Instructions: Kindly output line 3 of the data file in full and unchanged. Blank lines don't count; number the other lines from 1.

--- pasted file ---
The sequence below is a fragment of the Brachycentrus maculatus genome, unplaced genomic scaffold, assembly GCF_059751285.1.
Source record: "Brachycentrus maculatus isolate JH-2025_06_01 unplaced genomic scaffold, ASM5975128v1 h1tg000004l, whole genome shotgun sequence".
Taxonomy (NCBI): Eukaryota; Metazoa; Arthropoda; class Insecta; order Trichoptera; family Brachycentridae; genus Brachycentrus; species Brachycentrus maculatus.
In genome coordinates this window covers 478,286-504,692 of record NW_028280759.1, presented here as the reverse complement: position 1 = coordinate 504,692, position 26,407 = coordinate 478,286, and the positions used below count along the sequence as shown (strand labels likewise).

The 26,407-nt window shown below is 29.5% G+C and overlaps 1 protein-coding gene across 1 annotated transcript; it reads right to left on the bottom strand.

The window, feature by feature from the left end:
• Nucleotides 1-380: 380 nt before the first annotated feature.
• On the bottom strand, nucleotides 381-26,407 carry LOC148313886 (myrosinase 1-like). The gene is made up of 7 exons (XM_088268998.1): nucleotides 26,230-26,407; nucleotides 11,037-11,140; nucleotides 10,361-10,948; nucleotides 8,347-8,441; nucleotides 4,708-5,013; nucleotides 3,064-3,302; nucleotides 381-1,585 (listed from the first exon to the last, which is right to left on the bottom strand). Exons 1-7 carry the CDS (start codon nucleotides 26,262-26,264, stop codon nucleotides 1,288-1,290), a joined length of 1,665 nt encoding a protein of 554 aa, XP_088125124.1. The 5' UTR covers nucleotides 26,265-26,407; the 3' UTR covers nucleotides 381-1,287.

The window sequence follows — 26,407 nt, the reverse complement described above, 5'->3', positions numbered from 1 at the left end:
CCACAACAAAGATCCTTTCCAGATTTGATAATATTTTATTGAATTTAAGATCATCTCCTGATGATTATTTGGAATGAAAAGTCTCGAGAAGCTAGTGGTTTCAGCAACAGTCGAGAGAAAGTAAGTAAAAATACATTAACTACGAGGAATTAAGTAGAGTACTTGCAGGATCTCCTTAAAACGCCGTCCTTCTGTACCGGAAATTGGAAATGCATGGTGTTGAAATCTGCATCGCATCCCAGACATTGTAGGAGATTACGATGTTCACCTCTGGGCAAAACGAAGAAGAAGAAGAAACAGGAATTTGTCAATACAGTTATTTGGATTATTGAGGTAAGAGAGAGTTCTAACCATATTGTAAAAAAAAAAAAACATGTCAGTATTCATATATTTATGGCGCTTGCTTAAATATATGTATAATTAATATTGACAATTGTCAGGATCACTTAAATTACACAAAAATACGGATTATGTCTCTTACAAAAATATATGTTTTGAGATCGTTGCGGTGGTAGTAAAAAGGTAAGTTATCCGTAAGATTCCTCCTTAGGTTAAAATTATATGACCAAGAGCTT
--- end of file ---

Taxonomy (NCBI): Eukaryota; Metazoa; Arthropoda; class Insecta; order Trichoptera; family Brachycentridae; genus Brachycentrus; species Brachycentrus maculatus.